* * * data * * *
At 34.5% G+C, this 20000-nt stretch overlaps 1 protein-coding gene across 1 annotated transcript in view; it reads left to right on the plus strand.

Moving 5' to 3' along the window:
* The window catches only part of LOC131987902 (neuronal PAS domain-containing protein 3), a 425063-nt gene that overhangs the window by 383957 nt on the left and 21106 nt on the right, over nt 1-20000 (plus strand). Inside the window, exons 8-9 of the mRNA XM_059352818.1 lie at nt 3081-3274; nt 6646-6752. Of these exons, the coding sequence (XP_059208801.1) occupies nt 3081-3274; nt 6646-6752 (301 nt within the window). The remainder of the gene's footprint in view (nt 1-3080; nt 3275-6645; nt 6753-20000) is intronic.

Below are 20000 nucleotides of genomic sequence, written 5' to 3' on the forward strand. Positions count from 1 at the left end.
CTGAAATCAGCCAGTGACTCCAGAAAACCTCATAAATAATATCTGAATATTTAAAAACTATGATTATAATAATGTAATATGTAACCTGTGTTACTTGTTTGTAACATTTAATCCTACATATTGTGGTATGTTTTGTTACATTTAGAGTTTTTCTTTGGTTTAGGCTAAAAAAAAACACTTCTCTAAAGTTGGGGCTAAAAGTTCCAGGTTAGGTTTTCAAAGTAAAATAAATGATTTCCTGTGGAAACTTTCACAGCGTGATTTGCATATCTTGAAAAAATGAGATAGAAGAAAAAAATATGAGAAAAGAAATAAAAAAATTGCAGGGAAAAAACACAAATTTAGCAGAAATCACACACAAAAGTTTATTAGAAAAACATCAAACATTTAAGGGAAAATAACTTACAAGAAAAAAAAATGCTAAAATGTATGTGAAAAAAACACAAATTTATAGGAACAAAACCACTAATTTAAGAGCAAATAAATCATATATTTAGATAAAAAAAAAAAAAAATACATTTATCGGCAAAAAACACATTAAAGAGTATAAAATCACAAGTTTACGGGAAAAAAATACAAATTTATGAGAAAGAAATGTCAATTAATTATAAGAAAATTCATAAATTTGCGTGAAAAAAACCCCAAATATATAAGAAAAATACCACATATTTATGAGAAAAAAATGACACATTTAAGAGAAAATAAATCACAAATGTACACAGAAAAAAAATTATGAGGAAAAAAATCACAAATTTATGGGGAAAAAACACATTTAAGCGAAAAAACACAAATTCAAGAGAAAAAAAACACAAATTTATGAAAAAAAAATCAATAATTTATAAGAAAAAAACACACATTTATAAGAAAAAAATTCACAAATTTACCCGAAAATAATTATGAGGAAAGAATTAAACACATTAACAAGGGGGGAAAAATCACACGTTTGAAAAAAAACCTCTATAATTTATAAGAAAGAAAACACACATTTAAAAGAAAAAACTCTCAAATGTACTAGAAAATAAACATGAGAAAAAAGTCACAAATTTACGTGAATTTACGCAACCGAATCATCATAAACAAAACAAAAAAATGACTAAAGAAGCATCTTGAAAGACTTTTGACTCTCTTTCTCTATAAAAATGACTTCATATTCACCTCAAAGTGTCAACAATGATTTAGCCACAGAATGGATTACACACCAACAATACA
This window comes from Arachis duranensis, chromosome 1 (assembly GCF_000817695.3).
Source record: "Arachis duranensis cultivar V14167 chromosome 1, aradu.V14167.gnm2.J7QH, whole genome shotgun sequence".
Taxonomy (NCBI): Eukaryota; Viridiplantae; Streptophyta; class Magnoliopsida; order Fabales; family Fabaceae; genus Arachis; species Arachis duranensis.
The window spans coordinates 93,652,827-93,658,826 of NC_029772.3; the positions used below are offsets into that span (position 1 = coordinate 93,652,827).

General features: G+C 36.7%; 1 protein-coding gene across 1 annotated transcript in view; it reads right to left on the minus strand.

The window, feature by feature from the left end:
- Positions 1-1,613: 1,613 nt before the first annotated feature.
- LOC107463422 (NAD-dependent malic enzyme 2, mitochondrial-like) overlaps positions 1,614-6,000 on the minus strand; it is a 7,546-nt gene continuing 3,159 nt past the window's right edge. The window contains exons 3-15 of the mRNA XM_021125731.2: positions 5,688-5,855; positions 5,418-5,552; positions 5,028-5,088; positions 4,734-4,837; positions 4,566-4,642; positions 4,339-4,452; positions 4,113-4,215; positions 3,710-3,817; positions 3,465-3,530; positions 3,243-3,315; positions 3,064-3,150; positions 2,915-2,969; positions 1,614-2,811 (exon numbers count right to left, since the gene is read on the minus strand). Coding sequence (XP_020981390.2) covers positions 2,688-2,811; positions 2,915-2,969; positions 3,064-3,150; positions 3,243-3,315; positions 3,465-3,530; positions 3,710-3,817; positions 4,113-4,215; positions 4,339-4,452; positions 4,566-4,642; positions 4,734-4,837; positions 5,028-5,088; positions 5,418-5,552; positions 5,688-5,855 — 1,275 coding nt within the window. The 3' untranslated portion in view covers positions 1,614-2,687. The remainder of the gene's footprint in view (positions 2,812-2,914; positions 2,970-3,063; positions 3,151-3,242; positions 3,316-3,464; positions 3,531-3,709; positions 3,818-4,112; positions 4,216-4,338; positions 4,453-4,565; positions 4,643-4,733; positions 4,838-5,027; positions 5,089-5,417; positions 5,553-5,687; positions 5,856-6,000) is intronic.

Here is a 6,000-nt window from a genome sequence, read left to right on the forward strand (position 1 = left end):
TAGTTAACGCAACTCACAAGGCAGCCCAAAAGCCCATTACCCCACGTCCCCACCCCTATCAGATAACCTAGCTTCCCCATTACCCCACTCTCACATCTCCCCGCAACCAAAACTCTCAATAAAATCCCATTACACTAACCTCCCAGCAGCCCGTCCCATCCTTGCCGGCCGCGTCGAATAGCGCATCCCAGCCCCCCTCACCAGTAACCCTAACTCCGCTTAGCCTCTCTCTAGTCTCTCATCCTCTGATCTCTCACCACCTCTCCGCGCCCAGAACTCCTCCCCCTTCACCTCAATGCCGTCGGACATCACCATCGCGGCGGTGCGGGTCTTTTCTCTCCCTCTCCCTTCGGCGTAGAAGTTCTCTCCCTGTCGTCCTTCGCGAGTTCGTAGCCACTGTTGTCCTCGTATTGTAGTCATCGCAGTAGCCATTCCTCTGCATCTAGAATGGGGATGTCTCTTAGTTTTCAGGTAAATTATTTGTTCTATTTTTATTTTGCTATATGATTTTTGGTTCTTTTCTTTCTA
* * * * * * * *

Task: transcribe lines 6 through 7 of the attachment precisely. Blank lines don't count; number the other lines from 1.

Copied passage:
This window comes from Arachis duranensis, chromosome 1 (assembly GCF_000817695.3).
Source record: "Arachis duranensis cultivar V14167 chromosome 1, aradu.V14167.gnm2.J7QH, whole genome shotgun sequence".